In the recently concluded LTE Asia event (18-19 September) in Singapore, one of the key discussion topics was how to improve network capacity to meet ever growing demand for mobile data usage. The discussions made it quite apparent that smartphones and tablets were putting a lot of pressure on operators to quickly increase their network capacity in high traffic zones and during peak hours.
The two much talked about technologies to overcome the capacity challenges were – Wi-Fi offloading and small cells. Wi-Fi being the older of the two attracts immediate attention. Operators across the globe are now increasingly deploying their own Wi-Fi hotspots or leveraging existing infrastructure of Wi-Fi/fixed broadband service providers to offload their data traffic. With the advancement of Wi-Fi technology, their offloading strategy is slowly evolving. Now, they are not only extensively using Wi-Fi offloading to reduce load on their network but also integrating it with their cellular (macro and small cell) networks for delivering better user experience and better traffic management. “Managed Wi-Fi improves coverage, capacity, and QoE offsetting backhaul costs. However, despite Wi-Fi ubiquity, it lacks control plane integration, seamless session control, telephony service integration, security, and regulatory compliance,” said John DePietro, Director of Strategy and Business Development, Benu Networks. The other challenges are delivering end-to-end QoS as that of licensed spectrum, and intelligent network selection and routing to selectively offload traffic.
As compared to Wi-Fi offloading, small cell is a fairly new technology. Small cell offers benefits such as control over the spectrum, traffic management, they are fully integrated with macro cells/mobile network, and the handover is seamless. Operators can manage traffic and capacity as they do for macro cells. However, small cells have their own set of challenges like high deployment cost and frequency interference (often both macro and small cell use the same spectrum channels).The interference can offset the capacity gains. Also, because they are fairly new solutions, operators are still exploring their backhaul challenges, deployment models, and tools to manage interference.
The delegates I interacted with at LTE Asia suggested that the potential of both the technologies could be best realized as complementary technologies rather than one replacing the other. Both technologies have different deployment scenarios and different advantages. While Wi-Fi access points are mostly deployed in indoor locations, small cells are deployed in outdoor locations in dense traffic zones that can cover both indoor and outdoor users in smaller areas. Because of the ubiquity of Wi-Fi infrastructure, Wi-Fi offloading is an immediate solution to relive network load and improve capacity. However, in the longer run, operators need to use both small cell and Wi-Fi to overcome the capacity and coverage challenges. In fact, unlike 3G, small cells are part of network planning in LTE deployment, rather than an afterthought for improving in-door coverage. It is very likely that with the proliferation of LTE networks, small cells and Wi-Fi will be provided more as an integrated solution.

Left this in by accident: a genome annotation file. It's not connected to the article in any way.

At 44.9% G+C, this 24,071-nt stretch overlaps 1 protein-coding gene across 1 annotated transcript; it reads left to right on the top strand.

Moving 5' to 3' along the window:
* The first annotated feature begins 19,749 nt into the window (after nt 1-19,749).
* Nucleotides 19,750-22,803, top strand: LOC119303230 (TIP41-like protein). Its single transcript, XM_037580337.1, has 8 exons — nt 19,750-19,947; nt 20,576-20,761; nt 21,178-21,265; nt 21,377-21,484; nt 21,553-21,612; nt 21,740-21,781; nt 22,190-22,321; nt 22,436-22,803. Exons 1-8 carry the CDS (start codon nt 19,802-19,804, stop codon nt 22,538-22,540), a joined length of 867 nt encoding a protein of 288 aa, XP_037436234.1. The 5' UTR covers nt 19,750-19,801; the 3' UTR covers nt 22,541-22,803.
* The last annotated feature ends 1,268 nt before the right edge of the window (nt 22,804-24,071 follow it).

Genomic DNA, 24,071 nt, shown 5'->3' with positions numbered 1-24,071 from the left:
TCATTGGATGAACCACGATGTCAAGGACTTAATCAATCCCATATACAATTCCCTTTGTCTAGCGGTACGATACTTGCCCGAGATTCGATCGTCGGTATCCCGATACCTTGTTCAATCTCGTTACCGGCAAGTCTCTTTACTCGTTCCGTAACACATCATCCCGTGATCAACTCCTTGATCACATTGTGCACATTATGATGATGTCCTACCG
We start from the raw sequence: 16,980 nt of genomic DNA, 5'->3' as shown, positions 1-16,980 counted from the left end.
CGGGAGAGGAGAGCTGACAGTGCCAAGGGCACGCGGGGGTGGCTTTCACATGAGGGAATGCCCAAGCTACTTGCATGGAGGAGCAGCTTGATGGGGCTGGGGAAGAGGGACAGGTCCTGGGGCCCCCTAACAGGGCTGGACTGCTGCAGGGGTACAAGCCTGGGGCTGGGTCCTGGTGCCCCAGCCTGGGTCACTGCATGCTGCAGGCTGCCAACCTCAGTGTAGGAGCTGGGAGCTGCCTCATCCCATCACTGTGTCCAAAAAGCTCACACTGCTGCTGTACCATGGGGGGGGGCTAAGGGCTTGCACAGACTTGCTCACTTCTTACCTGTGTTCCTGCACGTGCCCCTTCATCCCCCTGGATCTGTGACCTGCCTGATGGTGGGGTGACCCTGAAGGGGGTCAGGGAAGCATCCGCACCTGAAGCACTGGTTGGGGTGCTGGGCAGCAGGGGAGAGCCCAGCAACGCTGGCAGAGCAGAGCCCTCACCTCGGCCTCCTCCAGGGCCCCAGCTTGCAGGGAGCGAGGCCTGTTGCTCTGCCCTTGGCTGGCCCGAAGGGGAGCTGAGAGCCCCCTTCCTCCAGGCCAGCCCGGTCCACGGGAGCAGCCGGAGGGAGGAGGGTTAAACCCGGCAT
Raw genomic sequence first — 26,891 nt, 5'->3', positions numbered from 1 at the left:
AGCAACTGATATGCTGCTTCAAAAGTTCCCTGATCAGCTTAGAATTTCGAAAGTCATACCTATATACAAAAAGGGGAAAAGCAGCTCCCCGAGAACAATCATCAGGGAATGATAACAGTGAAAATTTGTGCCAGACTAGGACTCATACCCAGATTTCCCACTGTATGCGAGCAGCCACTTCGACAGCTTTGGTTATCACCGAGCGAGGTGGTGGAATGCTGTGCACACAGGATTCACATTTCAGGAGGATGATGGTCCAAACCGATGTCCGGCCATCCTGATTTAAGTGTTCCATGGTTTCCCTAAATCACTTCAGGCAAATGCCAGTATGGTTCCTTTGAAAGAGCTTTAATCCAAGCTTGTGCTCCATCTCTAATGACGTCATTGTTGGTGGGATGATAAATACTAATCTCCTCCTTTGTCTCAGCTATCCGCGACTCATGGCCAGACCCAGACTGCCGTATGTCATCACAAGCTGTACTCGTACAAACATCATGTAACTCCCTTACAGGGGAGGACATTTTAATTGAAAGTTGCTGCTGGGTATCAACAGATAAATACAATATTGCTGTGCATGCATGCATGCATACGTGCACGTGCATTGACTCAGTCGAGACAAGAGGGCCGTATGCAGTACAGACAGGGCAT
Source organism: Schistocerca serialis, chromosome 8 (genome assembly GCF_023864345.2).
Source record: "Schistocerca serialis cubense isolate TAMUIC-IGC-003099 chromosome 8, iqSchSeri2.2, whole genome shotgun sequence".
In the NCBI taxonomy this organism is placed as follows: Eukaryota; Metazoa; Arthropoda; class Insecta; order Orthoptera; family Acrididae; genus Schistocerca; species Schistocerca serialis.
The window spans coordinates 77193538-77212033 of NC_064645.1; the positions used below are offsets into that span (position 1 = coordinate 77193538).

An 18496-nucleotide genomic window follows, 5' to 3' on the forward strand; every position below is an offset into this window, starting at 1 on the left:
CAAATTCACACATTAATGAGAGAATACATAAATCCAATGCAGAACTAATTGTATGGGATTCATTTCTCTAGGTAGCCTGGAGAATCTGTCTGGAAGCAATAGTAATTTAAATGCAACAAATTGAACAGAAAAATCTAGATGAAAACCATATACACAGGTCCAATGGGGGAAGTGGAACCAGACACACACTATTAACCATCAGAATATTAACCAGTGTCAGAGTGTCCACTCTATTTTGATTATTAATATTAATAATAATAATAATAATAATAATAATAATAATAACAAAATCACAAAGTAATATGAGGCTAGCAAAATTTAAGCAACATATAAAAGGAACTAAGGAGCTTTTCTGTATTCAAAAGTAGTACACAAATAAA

Whatever be the deployment case, the experts at the event suggested that operators need to address the following challenges to deliver a seamless connectivity and throughput to their users.
- How to implement Wi-Fi Alliance PassPoint program, Hotspot 2.0, and SIM-based authentication to improve Wi-Fi offload experience?
- How to offer seamless handover between Wi-Fi and small cells/mobile network?
- How to build device capability to automatically choose the best available access point?
- How to integrate QoS/performance on Wi-Fi networks?
- How to implement secure, scalable, small/macro cell backhaul, and aggregation solutions?
- How to reduce cell interference in small cell networks?
For further insights on addressing these and other challenges please read: